Anti-Theft Bike Painting

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Introduction: Anti-Theft Bike Painting

This is how to "uglify" your bicycle to prevent it from being stolen. I purchased a new bicycle and it was stolen 6 days after buying it! And I had to buy a second one. It was stolen because it "looked" like it was expensive with bright blue stripes and chrome even though it was pretty cheap. This instructable will show you how to paint your bike to give it an unique look as well as deter thief.

Step 1: Get Supplies

For this step you need:
1 bicycle
1 roll of masking tape
1 can of flat black spray paint
1 can of florescence orange paint

I used Krylon Flat Black Spray Paint, Valspar Orange Fluorescent Enamel and Scotch Masking Tape for a total of $13.63 with tax.

Step 2: Strip Down Bike

Before you can start painting to you need to remove the wheels and any other things on the bike. For my bike, I removed my bike lock mount and my water bottle holder. You will also need to lay down some newspaper as a shield for painting

Step 3: Paint the Bike Black

You will want to paint the whole bike flat black. Use large, even strokes and spray the A-frame, the front fork and the rear frame. Make sure to get the underside of frame as just spray painting from the side this spot will be missed. A handy tip is to place masking tape on the contact surface of the brake pads. This prevents any paint from interfering with your braking when you first re-assemble the bike.

Step 4: Apply Masking Tape

We are going to paint orange stripes so we need to place masking tape where we want black to remain. Take 6" stripes and wrap them around the tubular frame. Space them out about 3-4" apart. Add some on the front fork and rear frame. Additionally you can add a stripe to the petal cranks and to the kick stand.

Step 5: Paint the Bike Orange

Any bright fluorescent paint will work. I picked orange. Spray in between the masking tape to paint the stripes. It takes some work to not over spay and mess up the contrast. You can use the black paint a second time to do some repair work.

Step 6: Remove Masking Tape

Carefully remove all the masking tape that you applied earlier. Depending on how well you wrapped it there may be a bit of bleeding on the edges. You don't really need to worry about this as if it looks bad then it is less likely to be stolen.

Step 7: Re-Assemble Bike

Time to clean up and put back the on the wheels.

Step 8: Enjoy

Time to drive around and show off your new bike.

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    71 Comments

    My cheetah bike. I miss it : (

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    Boooo i had my poor ike stolen right out from front door under a garage overhang of my group beach house in Dewey beach DE. It was a 45$ used bike with a nice blue paint job but since my generic new cheapy from Walmart got stolen i decided to customize it immediately. Materials cost more than the bike. Everyone in town knew it was mine. If i lent it to a friend, they'd get yelled at. Got nearly 3 seasons out of it. My name and phone number is painted underneath it. No one would want to paint over this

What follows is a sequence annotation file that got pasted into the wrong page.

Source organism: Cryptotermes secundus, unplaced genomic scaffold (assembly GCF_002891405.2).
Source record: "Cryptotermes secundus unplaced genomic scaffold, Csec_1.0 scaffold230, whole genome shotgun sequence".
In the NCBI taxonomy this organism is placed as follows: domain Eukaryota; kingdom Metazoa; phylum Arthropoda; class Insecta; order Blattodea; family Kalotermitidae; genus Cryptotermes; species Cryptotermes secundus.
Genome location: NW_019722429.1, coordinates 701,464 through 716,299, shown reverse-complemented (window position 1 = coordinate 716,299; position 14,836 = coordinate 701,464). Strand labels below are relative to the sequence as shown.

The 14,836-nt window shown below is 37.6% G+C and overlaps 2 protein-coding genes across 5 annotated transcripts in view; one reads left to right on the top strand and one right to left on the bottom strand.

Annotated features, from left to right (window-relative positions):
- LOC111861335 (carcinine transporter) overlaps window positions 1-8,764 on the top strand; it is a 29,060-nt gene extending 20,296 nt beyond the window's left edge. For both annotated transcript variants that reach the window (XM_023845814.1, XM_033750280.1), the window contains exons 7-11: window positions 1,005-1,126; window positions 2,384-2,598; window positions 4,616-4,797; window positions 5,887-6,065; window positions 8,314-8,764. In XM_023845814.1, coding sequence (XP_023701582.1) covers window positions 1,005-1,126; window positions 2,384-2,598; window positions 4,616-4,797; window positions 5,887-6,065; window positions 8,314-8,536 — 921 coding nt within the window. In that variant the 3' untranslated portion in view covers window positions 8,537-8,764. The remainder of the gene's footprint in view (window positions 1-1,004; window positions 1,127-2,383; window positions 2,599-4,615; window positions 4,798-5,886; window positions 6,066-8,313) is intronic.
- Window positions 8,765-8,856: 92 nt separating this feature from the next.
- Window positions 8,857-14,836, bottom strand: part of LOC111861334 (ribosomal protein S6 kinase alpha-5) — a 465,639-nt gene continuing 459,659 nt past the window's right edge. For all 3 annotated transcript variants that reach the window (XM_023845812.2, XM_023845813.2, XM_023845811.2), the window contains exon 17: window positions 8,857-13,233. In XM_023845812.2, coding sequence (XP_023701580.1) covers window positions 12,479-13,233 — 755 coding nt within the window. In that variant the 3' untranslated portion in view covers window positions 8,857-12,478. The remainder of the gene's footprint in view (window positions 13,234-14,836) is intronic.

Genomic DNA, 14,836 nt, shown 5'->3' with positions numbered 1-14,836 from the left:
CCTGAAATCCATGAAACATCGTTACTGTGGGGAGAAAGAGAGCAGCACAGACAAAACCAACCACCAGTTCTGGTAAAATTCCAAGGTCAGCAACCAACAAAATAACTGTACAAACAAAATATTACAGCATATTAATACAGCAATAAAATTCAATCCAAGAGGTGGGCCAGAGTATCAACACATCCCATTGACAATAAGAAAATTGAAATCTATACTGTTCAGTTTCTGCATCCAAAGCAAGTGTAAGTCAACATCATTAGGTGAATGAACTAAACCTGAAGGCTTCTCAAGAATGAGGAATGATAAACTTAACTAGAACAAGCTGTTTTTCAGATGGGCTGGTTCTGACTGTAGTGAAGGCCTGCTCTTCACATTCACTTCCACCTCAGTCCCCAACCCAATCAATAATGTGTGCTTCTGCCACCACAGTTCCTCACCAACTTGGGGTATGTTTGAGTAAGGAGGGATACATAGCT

As a bike mechanic, please, please never do this to your bike. Painting a frame without removing all the proper moving components will wreck them. For example painting the crankset (the big gears in the front) makes the crankset harder to remove, and the bearings that are inside the frame that allow the crankset to turn will likely become gunky making you work harder. The same concept applies to the steering. Painting the brakes themselves can make the small bushing that allows them to pinch and release can become wrecked, making the brakes harder to apply, and possibly causing them to stick shut. Painting the cables can add to this effect. If you do decide to do this you should probably do your own repairs, or be ready to have your local shop mechanic tell you the labor rate just doubled to pay for all the beer I'm gonna need to withstand the aggravation of having to remove parts that have been painted into the frame.

    If you really wanna keep it safe Chicago Style, use a u lock to lock the frame, rear wheel, and a looped cable for the front. take the seat out because this makes it a chore to get away on. bonus points if you take out your front quick release skewer with you, then if they manage to get through the lock they'll be in for one hell of a road rash surprise when the front wheel ejects. this has kept my 4k race bike nice and safe. the name of the game is discouragement. they're looking for a quick easy buck, so if you make em work for it they'll usually walk on down the rack and go for something easier.

    It would have been amazingly cool to STENCIL your name all over the bike in the fluorescent paint.

    And that way there is NO WAY anyone could say "I didn't know it wasn't (whoever) bike..."

    thanks god you don't have a lamborghini ;)

    Looks too nice, it still has good parts on it. My friends son went too college this year and I told him to do an ugly paint job to help prevent theft. He made a fixie with no kick stand and miss matching pedals and grips. I suggested he paint radomly with many colors without masking anything and to spray hubs, spokes, bars, and even some tire. I haven't seen it but he has it still. It's like a fingerprint, it belongs to one person and everyone knows it. The down side is the small town syndrome, everyone knows where he is.

    That bike looks terrible!!!!

    You're welcome. :P

    Spray your bike with 3M spray adhesive and then apply pubic hair and fingernail clippings onto the bike. Winner!

    huh... that gave me an idea... i have 3 old bikes, lots of spray glue, a pile of orange shag carpeting, and oodles of bubble wrap....